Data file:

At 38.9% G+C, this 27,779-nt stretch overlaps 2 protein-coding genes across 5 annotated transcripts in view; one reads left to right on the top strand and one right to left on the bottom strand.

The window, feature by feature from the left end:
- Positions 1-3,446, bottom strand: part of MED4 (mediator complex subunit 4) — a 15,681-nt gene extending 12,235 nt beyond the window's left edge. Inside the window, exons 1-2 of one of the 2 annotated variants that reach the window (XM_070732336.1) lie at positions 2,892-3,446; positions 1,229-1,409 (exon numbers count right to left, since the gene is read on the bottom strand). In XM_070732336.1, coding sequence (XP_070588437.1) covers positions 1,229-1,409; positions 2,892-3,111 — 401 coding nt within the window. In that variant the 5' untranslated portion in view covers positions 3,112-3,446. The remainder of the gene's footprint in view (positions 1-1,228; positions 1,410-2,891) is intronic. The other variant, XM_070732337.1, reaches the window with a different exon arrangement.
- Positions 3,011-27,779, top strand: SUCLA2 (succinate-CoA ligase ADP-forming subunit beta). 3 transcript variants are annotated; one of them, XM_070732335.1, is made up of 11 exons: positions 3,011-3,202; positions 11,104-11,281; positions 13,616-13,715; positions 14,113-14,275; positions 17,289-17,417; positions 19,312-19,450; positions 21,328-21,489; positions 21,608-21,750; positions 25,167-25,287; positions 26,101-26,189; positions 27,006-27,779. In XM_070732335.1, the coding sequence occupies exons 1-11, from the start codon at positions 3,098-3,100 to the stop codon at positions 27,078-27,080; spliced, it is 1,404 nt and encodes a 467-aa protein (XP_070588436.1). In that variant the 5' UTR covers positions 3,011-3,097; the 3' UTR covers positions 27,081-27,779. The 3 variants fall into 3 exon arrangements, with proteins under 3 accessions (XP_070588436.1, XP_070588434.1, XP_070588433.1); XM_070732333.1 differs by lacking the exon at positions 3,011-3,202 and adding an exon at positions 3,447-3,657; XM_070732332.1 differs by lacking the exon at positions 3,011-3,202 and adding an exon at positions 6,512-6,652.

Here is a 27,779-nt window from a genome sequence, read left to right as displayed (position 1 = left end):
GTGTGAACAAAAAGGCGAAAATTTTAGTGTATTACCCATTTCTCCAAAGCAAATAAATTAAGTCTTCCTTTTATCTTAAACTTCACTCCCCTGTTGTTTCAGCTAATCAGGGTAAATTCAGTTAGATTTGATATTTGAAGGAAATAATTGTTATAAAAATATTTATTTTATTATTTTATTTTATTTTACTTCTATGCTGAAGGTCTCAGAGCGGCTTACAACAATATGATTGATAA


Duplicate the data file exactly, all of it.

At 38.9% G+C, this 27,779-nt stretch overlaps 2 protein-coding genes across 5 annotated transcripts in view; one reads left to right on the top strand and one right to left on the bottom strand.

The window, feature by feature from the left end:
- Positions 1-3,446, bottom strand: part of MED4 (mediator complex subunit 4) — a 15,681-nt gene extending 12,235 nt beyond the window's left edge. Inside the window, exons 1-2 of one of the 2 annotated variants that reach the window (XM_070732336.1) lie at positions 2,892-3,446; positions 1,229-1,409 (exon numbers count right to left, since the gene is read on the bottom strand). In XM_070732336.1, coding sequence (XP_070588437.1) covers positions 1,229-1,409; positions 2,892-3,111 — 401 coding nt within the window. In that variant the 5' untranslated portion in view covers positions 3,112-3,446. The remainder of the gene's footprint in view (positions 1-1,228; positions 1,410-2,891) is intronic. The other variant, XM_070732337.1, reaches the window with a different exon arrangement.
- Positions 3,011-27,779, top strand: SUCLA2 (succinate-CoA ligase ADP-forming subunit beta). 3 transcript variants are annotated; one of them, XM_070732335.1, is made up of 11 exons: positions 3,011-3,202; positions 11,104-11,281; positions 13,616-13,715; positions 14,113-14,275; positions 17,289-17,417; positions 19,312-19,450; positions 21,328-21,489; positions 21,608-21,750; positions 25,167-25,287; positions 26,101-26,189; positions 27,006-27,779. In XM_070732335.1, the coding sequence occupies exons 1-11, from the start codon at positions 3,098-3,100 to the stop codon at positions 27,078-27,080; spliced, it is 1,404 nt and encodes a 467-aa protein (XP_070588436.1). In that variant the 5' UTR covers positions 3,011-3,097; the 3' UTR covers positions 27,081-27,779. The 3 variants fall into 3 exon arrangements, with proteins under 3 accessions (XP_070588436.1, XP_070588434.1, XP_070588433.1); XM_070732333.1 differs by lacking the exon at positions 3,011-3,202 and adding an exon at positions 3,447-3,657; XM_070732332.1 differs by lacking the exon at positions 3,011-3,202 and adding an exon at positions 6,512-6,652.

Here is a 27,779-nt window from a genome sequence, read left to right as displayed (position 1 = left end):
GTGTGAACAAAAAGGCGAAAATTTTAGTGTATTACCCATTTCTCCAAAGCAAATAAATTAAGTCTTCCTTTTATCTTAAACTTCACTCCCCTGTTGTTTCAGCTAATCAGGGTAAATTCAGTTAGATTTGATATTTGAAGGAAATAATTGTTATAAAAATATTTATTTTATTATTTTATTTTATTTTACTTCTATGCTGAAGGTCTCAGAGCGGCTTACAACAATATGATTGATAA